Population size of the jackdaw in Switzerland shows marked long-term fluctuations. Nationwide monitoring programmes have documented a distinct decrease from some 1500 pairs in 1972-1978 to about 1000 pairs in 1989. Since 2000, population size of the jackdaw is increasing. The increase is not only taking place in existing colonies, but also new colonies are being established. In urban areas, in which nestling food more and more consists of thrashed food items, jackdaw breeding success is low.


By offering nest boxes in the surroundings of the existing breeding colonies in towns, we aim at attracting birds to breed in agricultural areas, which provide better food resources and may result in better reproductive success compared to the colonies in towns.


Nest boxes may be provided in areas without existing nesting opportunities, but with observations of foraging jackdaws during the breeding season.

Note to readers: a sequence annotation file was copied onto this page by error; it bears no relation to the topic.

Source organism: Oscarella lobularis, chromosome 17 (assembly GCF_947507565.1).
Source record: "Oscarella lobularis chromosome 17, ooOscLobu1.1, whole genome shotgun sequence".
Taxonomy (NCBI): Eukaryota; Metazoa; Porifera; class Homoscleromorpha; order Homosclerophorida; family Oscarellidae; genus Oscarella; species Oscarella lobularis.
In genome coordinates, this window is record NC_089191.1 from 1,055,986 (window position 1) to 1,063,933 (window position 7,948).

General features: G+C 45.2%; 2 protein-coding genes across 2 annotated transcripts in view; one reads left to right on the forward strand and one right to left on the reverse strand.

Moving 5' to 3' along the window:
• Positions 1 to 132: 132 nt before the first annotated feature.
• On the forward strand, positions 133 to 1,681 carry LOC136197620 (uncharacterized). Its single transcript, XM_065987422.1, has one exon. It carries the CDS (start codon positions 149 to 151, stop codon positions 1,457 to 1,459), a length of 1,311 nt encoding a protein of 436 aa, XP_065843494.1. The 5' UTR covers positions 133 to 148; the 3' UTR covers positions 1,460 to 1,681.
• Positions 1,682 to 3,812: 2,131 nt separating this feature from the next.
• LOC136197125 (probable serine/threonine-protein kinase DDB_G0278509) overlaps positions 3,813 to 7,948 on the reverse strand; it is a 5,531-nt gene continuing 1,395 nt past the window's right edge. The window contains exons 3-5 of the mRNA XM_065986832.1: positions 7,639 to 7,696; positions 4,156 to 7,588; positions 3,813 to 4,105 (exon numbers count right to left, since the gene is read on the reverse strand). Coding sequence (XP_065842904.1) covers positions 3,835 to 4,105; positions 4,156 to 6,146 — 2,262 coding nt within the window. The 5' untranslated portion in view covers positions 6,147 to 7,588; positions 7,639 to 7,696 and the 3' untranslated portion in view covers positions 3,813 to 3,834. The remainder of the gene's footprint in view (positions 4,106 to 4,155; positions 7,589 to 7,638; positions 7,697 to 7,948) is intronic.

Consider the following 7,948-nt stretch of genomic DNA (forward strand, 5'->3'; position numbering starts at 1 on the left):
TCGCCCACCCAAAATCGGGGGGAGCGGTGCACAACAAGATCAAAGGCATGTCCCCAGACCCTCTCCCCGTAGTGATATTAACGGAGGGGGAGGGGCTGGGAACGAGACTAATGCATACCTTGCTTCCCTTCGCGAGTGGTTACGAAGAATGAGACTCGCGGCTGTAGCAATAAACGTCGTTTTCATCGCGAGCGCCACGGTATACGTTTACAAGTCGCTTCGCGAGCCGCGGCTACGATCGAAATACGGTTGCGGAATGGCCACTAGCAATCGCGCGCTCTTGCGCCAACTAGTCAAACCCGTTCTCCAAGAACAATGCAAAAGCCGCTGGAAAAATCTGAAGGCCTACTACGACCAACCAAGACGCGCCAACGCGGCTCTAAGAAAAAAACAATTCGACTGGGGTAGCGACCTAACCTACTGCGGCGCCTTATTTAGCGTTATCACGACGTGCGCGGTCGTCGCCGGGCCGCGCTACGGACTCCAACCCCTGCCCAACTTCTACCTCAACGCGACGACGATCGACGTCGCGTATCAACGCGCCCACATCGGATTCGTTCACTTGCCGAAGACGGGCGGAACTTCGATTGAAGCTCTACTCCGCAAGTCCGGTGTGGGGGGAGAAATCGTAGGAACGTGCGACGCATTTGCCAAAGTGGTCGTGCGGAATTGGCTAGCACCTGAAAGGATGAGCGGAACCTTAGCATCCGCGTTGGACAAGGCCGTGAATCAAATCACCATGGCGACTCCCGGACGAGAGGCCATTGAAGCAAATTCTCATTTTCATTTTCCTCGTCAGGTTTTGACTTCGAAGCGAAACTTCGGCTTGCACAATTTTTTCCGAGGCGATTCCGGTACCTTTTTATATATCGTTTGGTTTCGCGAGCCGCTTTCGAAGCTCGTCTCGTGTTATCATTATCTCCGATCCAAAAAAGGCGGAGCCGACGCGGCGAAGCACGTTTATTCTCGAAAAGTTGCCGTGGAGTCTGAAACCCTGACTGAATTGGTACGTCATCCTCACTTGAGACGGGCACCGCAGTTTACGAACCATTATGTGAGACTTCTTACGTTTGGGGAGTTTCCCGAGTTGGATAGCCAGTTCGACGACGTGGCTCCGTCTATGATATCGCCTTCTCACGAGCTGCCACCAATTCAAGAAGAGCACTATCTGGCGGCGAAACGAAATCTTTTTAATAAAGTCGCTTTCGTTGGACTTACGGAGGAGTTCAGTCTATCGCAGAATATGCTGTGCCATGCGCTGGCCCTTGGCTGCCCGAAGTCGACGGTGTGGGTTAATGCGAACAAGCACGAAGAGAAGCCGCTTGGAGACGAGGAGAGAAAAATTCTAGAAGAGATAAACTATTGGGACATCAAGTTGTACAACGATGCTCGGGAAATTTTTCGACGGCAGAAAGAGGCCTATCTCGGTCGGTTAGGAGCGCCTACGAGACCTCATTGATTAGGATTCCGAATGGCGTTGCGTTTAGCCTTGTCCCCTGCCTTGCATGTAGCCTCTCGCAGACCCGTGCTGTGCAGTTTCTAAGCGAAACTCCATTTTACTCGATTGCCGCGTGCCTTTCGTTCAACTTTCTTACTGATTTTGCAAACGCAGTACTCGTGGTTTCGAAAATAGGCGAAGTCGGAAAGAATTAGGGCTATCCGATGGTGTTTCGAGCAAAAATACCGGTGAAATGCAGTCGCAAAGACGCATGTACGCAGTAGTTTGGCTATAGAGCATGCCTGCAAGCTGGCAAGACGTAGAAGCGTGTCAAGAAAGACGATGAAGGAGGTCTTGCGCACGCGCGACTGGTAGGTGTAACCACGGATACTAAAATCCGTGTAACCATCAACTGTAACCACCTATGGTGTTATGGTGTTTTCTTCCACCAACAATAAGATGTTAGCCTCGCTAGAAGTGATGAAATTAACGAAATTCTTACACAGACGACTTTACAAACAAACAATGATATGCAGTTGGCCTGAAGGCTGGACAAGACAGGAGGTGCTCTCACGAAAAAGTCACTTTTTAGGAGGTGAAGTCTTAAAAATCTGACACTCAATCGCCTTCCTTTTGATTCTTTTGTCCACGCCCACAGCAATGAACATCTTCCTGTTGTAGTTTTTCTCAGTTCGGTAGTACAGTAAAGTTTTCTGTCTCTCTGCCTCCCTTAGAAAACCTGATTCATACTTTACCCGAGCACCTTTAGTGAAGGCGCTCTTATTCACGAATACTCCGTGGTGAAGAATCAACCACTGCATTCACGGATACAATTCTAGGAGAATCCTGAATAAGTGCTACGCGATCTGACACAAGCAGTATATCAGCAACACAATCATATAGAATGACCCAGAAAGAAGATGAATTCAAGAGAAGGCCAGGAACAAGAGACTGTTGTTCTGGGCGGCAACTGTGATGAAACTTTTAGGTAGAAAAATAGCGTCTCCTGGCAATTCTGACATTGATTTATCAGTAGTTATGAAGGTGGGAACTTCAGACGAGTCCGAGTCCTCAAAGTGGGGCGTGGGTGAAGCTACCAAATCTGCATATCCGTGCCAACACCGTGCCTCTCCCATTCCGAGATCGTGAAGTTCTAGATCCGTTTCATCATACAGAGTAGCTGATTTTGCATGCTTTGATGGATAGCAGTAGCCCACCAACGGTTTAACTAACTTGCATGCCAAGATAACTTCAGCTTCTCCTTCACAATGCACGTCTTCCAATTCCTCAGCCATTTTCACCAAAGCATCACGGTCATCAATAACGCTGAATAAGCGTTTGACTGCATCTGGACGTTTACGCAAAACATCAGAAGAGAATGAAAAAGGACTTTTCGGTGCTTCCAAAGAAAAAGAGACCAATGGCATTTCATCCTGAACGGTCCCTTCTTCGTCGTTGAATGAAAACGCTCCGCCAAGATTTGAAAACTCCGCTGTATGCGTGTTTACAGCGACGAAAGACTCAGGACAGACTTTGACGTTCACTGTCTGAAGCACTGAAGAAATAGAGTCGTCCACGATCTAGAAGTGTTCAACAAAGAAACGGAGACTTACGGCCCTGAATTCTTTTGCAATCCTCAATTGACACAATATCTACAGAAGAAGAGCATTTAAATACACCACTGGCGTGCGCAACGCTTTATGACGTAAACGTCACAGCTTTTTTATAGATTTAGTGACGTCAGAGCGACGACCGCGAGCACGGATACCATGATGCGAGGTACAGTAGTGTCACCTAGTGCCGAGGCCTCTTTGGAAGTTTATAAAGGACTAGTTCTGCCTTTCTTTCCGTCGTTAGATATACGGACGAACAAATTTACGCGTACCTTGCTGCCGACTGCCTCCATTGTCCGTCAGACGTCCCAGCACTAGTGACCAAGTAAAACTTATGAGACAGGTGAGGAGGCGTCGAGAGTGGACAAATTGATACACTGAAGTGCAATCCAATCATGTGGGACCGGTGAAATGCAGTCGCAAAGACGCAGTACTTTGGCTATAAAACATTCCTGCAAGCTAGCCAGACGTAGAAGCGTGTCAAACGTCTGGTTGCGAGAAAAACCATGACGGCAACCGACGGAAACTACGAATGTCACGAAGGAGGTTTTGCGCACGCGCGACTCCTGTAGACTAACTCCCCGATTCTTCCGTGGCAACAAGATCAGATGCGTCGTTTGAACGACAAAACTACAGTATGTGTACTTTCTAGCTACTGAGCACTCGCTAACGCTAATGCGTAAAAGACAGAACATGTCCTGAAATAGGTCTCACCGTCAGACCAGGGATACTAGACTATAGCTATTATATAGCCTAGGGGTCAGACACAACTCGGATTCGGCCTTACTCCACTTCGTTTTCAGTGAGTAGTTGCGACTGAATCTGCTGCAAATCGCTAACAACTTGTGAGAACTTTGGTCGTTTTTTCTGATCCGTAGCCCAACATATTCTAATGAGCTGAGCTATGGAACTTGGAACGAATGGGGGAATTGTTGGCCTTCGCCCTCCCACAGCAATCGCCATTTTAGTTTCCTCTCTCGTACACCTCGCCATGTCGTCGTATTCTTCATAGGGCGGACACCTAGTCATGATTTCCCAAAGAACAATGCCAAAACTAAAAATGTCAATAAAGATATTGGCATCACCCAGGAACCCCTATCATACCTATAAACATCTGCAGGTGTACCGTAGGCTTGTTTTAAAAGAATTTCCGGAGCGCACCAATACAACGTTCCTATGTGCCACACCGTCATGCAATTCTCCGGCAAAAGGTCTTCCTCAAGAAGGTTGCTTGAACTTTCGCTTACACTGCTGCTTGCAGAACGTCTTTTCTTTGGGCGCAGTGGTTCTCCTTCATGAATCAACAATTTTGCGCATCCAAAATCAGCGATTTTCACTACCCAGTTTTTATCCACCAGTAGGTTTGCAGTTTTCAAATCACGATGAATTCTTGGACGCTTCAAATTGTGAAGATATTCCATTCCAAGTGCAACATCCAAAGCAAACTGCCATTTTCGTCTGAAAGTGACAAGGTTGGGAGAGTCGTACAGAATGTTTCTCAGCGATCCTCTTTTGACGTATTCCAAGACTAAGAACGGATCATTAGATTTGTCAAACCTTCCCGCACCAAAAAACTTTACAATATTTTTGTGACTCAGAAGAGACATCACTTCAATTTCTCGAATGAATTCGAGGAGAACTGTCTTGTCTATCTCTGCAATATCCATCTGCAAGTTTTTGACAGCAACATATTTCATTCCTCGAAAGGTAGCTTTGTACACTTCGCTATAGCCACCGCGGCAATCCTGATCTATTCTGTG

The jackdaw is a common breeding bird species in the lowlands of the Plateau and in the eastern Jura. The species breeds only locally in the Ajoie, around Basel, in the Valais and in the Ticino, but quite commonly advances in climatically favorable alpine valleys. The jackdaw is red-listed (VU - vulnerable) and a priority species of the Swiss species recovery programme for birds.


In the study area “Grosses Moos” close to the town of Murten, jackdaws had been observed to regularly visit a specific area characterized by a high share of extensive pasture. After providing nest boxes on power poles, jackdaw breeding numbers rapidly increased and breeding success was considerably higher than in the colony in the centre of Murten.

Project management

Niklaus Zbinden, Reto Spaar


Stephan Strebel, Büro Mosimann & Strebel, 3232 Ins